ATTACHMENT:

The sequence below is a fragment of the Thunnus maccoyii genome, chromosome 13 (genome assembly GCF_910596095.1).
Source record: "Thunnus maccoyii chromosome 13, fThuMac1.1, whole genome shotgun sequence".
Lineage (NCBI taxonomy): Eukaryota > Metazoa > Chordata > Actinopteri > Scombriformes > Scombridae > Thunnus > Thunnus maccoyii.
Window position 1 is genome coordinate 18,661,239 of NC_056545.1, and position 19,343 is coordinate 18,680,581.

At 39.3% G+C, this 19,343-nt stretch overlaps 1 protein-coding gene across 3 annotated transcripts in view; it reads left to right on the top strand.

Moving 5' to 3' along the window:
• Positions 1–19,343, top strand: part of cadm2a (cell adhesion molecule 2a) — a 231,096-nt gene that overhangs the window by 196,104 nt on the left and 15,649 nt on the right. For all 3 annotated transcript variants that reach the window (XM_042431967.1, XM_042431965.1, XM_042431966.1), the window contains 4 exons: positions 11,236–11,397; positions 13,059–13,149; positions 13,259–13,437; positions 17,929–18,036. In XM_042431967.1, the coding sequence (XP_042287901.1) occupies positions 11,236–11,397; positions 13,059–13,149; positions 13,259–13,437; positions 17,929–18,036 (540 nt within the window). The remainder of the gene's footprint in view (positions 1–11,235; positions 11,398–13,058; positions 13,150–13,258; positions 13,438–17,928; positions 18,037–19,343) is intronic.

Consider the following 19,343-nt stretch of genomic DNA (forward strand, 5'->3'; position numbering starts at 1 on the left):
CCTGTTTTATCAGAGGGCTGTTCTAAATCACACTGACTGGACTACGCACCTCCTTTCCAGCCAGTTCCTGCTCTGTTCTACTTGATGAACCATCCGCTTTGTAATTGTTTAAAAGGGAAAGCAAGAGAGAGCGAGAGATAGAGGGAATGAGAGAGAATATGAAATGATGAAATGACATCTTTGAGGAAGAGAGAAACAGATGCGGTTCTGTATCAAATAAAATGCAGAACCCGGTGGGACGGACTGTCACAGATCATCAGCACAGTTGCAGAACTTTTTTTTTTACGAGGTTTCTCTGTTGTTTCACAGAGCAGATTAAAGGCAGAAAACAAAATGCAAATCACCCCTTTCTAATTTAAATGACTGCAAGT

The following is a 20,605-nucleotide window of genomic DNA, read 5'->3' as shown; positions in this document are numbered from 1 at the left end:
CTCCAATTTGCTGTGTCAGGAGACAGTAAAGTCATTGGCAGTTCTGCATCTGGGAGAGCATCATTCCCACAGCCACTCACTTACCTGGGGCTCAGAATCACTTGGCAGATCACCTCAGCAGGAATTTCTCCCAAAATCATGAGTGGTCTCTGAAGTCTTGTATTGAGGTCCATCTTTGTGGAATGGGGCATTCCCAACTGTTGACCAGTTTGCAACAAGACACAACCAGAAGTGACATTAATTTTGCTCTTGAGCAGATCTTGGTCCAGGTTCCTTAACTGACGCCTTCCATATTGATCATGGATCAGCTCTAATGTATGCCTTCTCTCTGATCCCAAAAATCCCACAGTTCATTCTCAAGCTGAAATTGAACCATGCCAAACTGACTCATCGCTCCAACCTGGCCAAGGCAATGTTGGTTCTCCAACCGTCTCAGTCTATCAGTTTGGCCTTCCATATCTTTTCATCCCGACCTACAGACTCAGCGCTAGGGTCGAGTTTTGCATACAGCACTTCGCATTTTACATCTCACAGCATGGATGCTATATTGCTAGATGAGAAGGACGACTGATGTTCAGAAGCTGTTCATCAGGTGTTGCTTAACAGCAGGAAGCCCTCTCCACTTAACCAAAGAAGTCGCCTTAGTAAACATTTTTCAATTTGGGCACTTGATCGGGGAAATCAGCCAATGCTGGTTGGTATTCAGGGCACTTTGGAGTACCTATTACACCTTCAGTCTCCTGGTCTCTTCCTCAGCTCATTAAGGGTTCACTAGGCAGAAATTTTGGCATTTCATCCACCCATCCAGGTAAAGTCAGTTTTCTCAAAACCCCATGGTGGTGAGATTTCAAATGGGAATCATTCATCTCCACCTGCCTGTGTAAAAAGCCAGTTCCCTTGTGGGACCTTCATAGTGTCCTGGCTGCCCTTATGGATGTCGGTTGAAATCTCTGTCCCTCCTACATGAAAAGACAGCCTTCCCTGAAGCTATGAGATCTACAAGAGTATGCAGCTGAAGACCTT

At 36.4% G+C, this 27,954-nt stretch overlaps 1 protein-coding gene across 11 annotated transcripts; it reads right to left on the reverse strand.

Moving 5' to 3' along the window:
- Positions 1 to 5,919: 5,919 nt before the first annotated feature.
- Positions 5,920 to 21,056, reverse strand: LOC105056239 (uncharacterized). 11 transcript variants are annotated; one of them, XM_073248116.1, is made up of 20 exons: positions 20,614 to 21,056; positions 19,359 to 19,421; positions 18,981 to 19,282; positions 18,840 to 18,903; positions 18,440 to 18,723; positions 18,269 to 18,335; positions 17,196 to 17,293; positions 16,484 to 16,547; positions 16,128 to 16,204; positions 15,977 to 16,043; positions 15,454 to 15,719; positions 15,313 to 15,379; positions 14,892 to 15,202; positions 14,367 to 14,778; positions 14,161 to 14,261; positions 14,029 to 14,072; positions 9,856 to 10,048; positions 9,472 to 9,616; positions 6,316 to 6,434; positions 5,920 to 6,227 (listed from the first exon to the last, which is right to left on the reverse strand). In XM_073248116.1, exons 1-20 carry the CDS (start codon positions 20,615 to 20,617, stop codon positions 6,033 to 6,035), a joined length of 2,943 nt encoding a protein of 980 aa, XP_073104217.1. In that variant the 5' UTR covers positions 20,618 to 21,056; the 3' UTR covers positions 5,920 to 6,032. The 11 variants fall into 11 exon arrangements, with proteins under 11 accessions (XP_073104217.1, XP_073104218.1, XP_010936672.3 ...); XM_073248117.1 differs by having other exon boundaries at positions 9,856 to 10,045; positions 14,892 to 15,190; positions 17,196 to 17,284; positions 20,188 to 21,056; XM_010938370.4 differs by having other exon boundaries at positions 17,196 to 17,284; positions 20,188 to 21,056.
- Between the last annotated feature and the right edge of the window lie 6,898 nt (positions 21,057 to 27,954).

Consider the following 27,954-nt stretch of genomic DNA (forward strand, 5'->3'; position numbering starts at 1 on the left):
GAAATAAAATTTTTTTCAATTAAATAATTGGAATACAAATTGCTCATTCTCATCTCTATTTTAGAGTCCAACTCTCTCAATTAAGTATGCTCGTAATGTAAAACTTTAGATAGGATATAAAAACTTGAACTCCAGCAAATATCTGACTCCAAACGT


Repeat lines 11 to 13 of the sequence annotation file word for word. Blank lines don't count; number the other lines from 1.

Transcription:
CTCCAATTTGCTGTGTCAGGAGACAGTAAAGTCATTGGCAGTTCTGCATCTGGGAGAGCATCATTCCCACAGCCACTCACTTACCTGGGGCTCAGAATCACTTGGCAGATCACCTCAGCAGGAATTTCTCCCAAAATCATGAGTGGTCTCTGAAGTCTTGTATTGAGGTCCATCTTTGTGGAATGGGGCATTCCCAACTGTTGACCAGTTTGCAACAAGACACAACCAGAAGTGACATTAATTTTGCTCTTGAGCAGATCTTGGTCCAGGTTCCTTAACTGACGCCTTCCATATTGATCATGGATCAGCTCTAATGTATGCCTTCTCTCTGATCCCAAAAATCCCACAGTTCATTCTCAAGCTGAAATTGAACCATGCCAAACTGACTCATCGCTCCAACCTGGCCAAGGCAATGTTGGTTCTCCAACCGTCTCAGTCTATCAGTTTGGCCTTCCATATCTTTTCATCCCGACCTACAGACTCAGCGCTAGGGTCGAGTTTTGCATACAGCACTTCGCATTTTACATCTCACAGCATGGATGCTATATTGCTAGATGAGAAGGACGACTGATGTTCAGAAGCTGTTCATCAGGTGTTGCTTAACAGCAGGAAGCCCTCTCCACTTAACCAAAGAAGTCGCCTTAGTAAACATTTTTCAATTTGGGCACTTGATCGGGGAAATCAGCCAATGCTGGTTGGTATTCAGGGCACTTTGGAGTACCTATTACACCTTCAGTCTCCTGGTCTCTTCCTCAGCTCATTAAGGGTTCACTAGGCAGAAATTTTGGCATTTCATCCACCCATCCAGGTAAAGTCAGTTTTCTCAAAACCCCATGGTGGTGAGATTTCAAATGGGAATCATTCATCTCCACCTGCCTGTGTAAAAAGCCAGTTCCCTTGTGGGACCTTCATAGTGTCCTGGCTGCCCTTATGGATGTCGGTTGAAATCTCTGTCCCTCCTACATGAAAAGACAGCCTTCCCTGAAGCTATGAGATCTACAAGAGTATGCAGCTGAAGACCTT

At 36.4% G+C, this 27,954-nt stretch overlaps 1 protein-coding gene across 11 annotated transcripts; it reads right to left on the reverse strand.

Moving 5' to 3' along the window: